Lily Rose Talks Authenticity in Songwriting and Increasing Inclusivity in Country Music

"I was delivering groceries seven months ago...that’s how fast all this has happened," Rose says

With her dusky, soulful voice and moody viral hit “Villain,” newcomer Lily Rose signaled that she has the vocal presence and writing talents that make her poised to take her career to the next level. Soon after she posted "Villain" on TikTok and then released it independently in December 2020, the track went viral, topping the all-genre iTunes chart for several days and was included in over 40,000 TikTok videos.

“I was delivering groceries seven months ago...that’s how fast all this has happened,” Rose tells CMT via Zoom of the windfall of opportunities that have come her way over the past several months. “I didn’t really have a huge Instagram following that carried over to TikTok or even watch those numbers go from zero to crazy in a few weeks was wild.”

Rose wrote "Villain" in 2019 with Kyle Clark and MacKenzie Carpenter, with Clark singing on the worktape. “We were doing it as a male pitch and I didn’t have a lot going on and sometimes as an artist, when you leave the writing room, there are songs you just can’t shake. ‘Villain,’ was a story that we all felt connected to.”

The song’s success brought attention from several labels, and she ultimately inked label deals with Big Loud Records and Republic Records, and a management deal with Back Blocks Music at the start of 2021.

“I think three or four years ago, country music was still in that pretty boy/beautiful girl section and we’ve moved away from that a bit, but even back then, they always let their artists be who they are,” she says of Big Loud. “They had authenticity and song credibility. And when ‘Villain’ hit, [Back Block’s] Rakiyah Marshall was the first one that called. We always joked as the song was about to be released, ‘Hey, I know you are only trying to be my distributor on this song, but you and I really clicked, and it’s going to have to be a management situation.’ As an artist, sometimes when you find that person who just fits as your manager, you talk them into making a management division of Back Blocks,” Rose says with a laugh.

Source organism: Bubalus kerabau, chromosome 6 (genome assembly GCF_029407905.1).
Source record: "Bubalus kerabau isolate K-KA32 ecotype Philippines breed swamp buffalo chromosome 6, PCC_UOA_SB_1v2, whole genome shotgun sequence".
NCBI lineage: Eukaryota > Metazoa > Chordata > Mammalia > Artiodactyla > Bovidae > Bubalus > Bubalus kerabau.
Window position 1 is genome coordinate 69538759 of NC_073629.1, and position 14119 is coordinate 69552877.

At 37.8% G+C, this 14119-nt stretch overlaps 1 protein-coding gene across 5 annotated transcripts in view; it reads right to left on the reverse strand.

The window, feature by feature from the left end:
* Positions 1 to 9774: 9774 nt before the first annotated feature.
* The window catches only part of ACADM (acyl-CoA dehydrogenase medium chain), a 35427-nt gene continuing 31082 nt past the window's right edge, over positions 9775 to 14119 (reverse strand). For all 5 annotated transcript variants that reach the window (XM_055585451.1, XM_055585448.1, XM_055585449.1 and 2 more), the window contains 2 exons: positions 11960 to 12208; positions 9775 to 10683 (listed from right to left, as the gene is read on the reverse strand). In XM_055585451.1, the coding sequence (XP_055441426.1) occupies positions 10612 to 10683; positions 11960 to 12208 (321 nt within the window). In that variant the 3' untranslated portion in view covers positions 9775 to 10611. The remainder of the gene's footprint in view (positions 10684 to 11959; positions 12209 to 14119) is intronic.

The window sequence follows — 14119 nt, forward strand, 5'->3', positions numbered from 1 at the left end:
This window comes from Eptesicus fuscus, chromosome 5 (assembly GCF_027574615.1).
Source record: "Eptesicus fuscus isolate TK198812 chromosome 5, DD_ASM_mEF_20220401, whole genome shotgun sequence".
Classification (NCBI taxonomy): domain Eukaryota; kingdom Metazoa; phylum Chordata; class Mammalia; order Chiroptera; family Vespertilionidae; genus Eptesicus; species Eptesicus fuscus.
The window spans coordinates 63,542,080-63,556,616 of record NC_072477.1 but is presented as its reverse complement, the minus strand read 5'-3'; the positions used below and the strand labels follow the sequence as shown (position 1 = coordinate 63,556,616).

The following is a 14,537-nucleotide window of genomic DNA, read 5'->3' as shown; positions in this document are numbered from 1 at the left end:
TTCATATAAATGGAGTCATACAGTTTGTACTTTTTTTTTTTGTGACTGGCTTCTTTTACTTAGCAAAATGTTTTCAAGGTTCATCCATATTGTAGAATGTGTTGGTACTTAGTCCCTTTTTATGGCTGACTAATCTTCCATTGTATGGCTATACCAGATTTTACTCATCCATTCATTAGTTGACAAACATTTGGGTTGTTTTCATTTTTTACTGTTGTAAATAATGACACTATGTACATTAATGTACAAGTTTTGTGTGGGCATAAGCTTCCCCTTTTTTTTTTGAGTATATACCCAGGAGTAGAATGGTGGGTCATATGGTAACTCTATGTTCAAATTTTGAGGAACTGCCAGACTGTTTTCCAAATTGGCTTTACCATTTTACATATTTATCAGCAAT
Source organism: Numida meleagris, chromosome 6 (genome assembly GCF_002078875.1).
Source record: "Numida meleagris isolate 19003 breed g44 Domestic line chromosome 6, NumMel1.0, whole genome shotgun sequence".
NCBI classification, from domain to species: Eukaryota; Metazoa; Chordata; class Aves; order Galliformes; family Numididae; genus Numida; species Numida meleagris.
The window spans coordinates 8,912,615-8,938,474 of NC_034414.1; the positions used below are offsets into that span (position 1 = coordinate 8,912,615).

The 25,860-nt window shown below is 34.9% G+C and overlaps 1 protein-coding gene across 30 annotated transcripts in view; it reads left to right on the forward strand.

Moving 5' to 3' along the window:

Rose followed “Villain” with “Overnight Success,” a wry look at her hard-won career path.

“It’s been a blessing that it took this long for it to happen,” Rose says. “I’ve been grinding it out for so many years being my own manager, my own booking agent, all of these things so now I know who I am and what I need. But also being onstage and playing a thousand shows before this happened, I feel more seasoned than people think I am.”

So many of those thousands of shows took place in the Athens, Georgia music scene, before Rose moved to Nashville in 2017.

“Athens is not an industry town, but it is a music town. I learned to write a set list and learned what songs bring girls into bars, because girls bring boys into bars. I learned what songs sound like openers and closers and how to read a crowd.”

Growing up, Rose says she didn’t hear a lot of country music, but she was immersed in the music of artists such as Bruce Springsteen, as well as the rap music that saturated Georgia's music scene from 2007-2012.